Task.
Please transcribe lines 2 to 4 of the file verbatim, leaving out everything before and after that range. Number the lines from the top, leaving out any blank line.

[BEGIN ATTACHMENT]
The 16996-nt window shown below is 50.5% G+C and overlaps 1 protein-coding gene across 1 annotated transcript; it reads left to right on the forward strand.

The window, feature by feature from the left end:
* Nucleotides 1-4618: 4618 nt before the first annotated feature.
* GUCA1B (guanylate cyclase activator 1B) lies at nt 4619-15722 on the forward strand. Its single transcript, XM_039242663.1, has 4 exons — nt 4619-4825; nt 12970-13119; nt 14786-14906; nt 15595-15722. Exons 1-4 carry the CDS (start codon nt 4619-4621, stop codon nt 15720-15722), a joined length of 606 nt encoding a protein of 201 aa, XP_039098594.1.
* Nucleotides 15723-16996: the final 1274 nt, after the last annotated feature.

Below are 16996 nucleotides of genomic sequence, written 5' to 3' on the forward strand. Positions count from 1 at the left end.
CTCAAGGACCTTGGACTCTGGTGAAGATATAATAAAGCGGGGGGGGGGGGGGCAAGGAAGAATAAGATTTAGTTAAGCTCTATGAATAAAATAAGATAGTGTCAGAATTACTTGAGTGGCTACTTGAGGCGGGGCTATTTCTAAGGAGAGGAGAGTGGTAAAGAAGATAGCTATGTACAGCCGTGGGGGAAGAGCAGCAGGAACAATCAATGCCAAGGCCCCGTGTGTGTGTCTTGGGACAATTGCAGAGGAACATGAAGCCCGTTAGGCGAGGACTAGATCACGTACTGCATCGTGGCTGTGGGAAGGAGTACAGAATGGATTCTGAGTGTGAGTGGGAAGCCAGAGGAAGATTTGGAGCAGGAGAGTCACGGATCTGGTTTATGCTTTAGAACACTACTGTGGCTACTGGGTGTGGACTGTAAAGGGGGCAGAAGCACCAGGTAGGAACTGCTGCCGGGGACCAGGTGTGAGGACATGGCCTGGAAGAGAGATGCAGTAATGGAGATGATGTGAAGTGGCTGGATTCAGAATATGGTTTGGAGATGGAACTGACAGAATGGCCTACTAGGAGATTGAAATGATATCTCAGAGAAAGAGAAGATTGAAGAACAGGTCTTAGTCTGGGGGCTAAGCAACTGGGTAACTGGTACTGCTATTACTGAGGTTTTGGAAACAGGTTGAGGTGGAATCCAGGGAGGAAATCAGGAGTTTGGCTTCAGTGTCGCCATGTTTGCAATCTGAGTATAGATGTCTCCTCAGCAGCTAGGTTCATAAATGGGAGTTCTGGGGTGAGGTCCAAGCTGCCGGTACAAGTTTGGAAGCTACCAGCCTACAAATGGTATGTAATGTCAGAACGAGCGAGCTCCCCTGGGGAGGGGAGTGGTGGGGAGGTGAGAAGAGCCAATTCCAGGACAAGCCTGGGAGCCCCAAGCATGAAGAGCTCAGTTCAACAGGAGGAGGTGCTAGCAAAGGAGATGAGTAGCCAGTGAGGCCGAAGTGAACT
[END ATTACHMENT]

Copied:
The window, feature by feature from the left end:
* Nucleotides 1-4618: 4618 nt before the first annotated feature.
* GUCA1B (guanylate cyclase activator 1B) lies at nt 4619-15722 on the forward strand. Its single transcript, XM_039242663.1, has 4 exons — nt 4619-4825; nt 12970-13119; nt 14786-14906; nt 15595-15722. Exons 1-4 carry the CDS (start codon nt 4619-4621, stop codon nt 15720-15722), a joined length of 606 nt encoding a protein of 201 aa, XP_039098594.1.